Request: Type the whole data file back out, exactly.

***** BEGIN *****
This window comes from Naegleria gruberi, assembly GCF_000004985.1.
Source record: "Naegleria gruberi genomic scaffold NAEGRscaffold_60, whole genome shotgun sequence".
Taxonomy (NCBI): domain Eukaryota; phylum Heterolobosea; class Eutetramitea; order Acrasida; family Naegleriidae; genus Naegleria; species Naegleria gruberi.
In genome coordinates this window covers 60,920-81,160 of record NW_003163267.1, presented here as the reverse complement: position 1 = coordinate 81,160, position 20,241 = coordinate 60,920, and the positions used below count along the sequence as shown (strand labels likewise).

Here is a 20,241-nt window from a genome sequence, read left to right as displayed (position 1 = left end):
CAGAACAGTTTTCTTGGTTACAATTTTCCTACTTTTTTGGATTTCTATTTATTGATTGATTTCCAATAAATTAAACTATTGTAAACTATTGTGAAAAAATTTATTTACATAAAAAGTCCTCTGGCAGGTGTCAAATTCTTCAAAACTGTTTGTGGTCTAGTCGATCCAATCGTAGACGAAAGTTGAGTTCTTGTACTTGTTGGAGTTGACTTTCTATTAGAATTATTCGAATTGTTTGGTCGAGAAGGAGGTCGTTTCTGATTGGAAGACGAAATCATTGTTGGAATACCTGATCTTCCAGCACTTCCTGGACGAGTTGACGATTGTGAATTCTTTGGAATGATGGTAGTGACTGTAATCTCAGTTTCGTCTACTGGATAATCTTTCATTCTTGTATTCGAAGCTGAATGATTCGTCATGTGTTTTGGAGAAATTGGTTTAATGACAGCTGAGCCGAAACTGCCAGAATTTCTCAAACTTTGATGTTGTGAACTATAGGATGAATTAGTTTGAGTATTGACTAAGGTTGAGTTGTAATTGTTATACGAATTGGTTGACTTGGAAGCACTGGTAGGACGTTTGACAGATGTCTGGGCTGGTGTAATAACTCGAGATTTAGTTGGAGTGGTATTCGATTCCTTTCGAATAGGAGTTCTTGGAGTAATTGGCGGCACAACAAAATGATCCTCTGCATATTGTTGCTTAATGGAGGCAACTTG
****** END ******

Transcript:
This window comes from Naegleria gruberi, assembly GCF_000004985.1.
Source record: "Naegleria gruberi genomic scaffold NAEGRscaffold_60, whole genome shotgun sequence".
Taxonomy (NCBI): domain Eukaryota; phylum Heterolobosea; class Eutetramitea; order Acrasida; family Naegleriidae; genus Naegleria; species Naegleria gruberi.
In genome coordinates this window covers 60,920-81,160 of record NW_003163267.1, presented here as the reverse complement: position 1 = coordinate 81,160, position 20,241 = coordinate 60,920, and the positions used below count along the sequence as shown (strand labels likewise).

Here is a 20,241-nt window from a genome sequence, read left to right as displayed (position 1 = left end):
CAGAACAGTTTTCTTGGTTACAATTTTCCTACTTTTTTGGATTTCTATTTATTGATTGATTTCCAATAAATTAAACTATTGTAAACTATTGTGAAAAAATTTATTTACATAAAAAGTCCTCTGGCAGGTGTCAAATTCTTCAAAACTGTTTGTGGTCTAGTCGATCCAATCGTAGACGAAAGTTGAGTTCTTGTACTTGTTGGAGTTGACTTTCTATTAGAATTATTCGAATTGTTTGGTCGAGAAGGAGGTCGTTTCTGATTGGAAGACGAAATCATTGTTGGAATACCTGATCTTCCAGCACTTCCTGGACGAGTTGACGATTGTGAATTCTTTGGAATGATGGTAGTGACTGTAATCTCAGTTTCGTCTACTGGATAATCTTTCATTCTTGTATTCGAAGCTGAATGATTCGTCATGTGTTTTGGAGAAATTGGTTTAATGACAGCTGAGCCGAAACTGCCAGAATTTCTCAAACTTTGATGTTGTGAACTATAGGATGAATTAGTTTGAGTATTGACTAAGGTTGAGTTGTAATTGTTATACGAATTGGTTGACTTGGAAGCACTGGTAGGACGTTTGACAGATGTCTGGGCTGGTGTAATAACTCGAGATTTAGTTGGAGTGGTATTCGATTCCTTTCGAATAGGAGTTCTTGGAGTAATTGGCGGCACAACAAAATGATCCTCTGCATATTGTTGCTTAATGGAGGCAACTTG